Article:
Bioactive surface design based on functional composite electrospun nanofibers for biomolecule immobilization and biosensor applications
Uzun, S. D.
ACS Applied Materials and Interfaces
American Chemical Society
5235 - 5243
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Please cite this item using this persistent URLhttp://hdl.handle.net/11693/12786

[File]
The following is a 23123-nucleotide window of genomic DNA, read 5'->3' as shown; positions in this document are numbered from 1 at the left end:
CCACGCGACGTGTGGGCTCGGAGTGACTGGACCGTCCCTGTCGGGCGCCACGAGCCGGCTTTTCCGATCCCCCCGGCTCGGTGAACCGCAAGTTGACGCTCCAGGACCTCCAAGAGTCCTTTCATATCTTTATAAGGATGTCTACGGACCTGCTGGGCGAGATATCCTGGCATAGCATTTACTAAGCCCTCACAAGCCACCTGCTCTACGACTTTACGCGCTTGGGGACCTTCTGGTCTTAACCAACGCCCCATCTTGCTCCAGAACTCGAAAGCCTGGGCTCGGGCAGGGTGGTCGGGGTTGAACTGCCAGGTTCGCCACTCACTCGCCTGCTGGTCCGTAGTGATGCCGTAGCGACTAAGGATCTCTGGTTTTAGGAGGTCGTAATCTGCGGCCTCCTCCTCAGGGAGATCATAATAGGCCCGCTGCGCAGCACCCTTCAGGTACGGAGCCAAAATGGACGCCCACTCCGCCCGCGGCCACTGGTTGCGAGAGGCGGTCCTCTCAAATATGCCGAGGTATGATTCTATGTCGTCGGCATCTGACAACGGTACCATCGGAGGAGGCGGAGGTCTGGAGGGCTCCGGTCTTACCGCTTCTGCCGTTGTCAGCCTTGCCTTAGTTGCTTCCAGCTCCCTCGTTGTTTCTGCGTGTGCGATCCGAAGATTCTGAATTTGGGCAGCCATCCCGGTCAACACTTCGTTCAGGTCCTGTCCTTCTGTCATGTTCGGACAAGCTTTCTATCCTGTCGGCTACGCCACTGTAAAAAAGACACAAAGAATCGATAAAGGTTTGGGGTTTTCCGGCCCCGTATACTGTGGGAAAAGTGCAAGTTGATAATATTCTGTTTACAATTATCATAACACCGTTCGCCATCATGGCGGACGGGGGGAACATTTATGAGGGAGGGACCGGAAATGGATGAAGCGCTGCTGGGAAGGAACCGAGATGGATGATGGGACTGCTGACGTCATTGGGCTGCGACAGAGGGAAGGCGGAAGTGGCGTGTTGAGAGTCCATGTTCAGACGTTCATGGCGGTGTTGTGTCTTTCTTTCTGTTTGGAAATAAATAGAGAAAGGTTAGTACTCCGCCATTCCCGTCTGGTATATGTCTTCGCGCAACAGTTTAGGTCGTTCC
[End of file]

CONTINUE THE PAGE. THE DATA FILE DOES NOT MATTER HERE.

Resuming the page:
The combination of nanomaterials and conducting polymers attracted remarkable attention for development of new immobilization matrices for enzymes. Hereby, an efficient surface design was investigated by modifying the graphite rod electrode surfaces with one-step electrospun nylon 6,6 nanofibers or 4% (w/w) multiwalled carbon nanotubes (MWCNTs) incorporating nylon 6,6 nanofibers (nylon 6,6/4MWCNT). High-resolution transmission electron microscopy study confirmed the successful incorporation of the MWCNTs into the nanofiber matrix for nylon 6,6/4MWCNT sample. Then, these nanofibrous surfaces were coated with a conducting polymer, (poly-4-(4,7-di(thiophen-2-yl)-1H-benzo[d]imidazol-2-yl) benzaldehyde) (PBIBA) to obtain a high electroactive surface area as new functional immobilization matrices. Due to the free aldehyde groups of the polymeric structures, a model enzyme, glucose oxidase was efficiently immobilized to the modified surfaces via covalent binding. Scanning electron microscope images confirmed that the nanofibrous structures were protected after the electrodeposition step of PBIBA and a high amount of protein attachment was successfully achieved by the help of high surface to volume ratio of electroactive nanofiber matrices. The biosensors were characterized in terms of their operational and storage stabilities and kinetic parameters (K mapp and Imax). The resulting novel glucose biosensors revealed good stability and promising Imax values (10.03 and 16.67 μA for nylon 6,6/PBIBA and nylon 6,6/4MWCNT/PBIBA modified biosensors, respectively) and long shelf life (32 and 44 days for nylon 6,6/PBIBA and nylon 6,6/4MWCNT/PBIBA modified biosensors, respectively). Finally, the biosensor was tested on beverages for glucose detection. © 2014 American Chemical Society.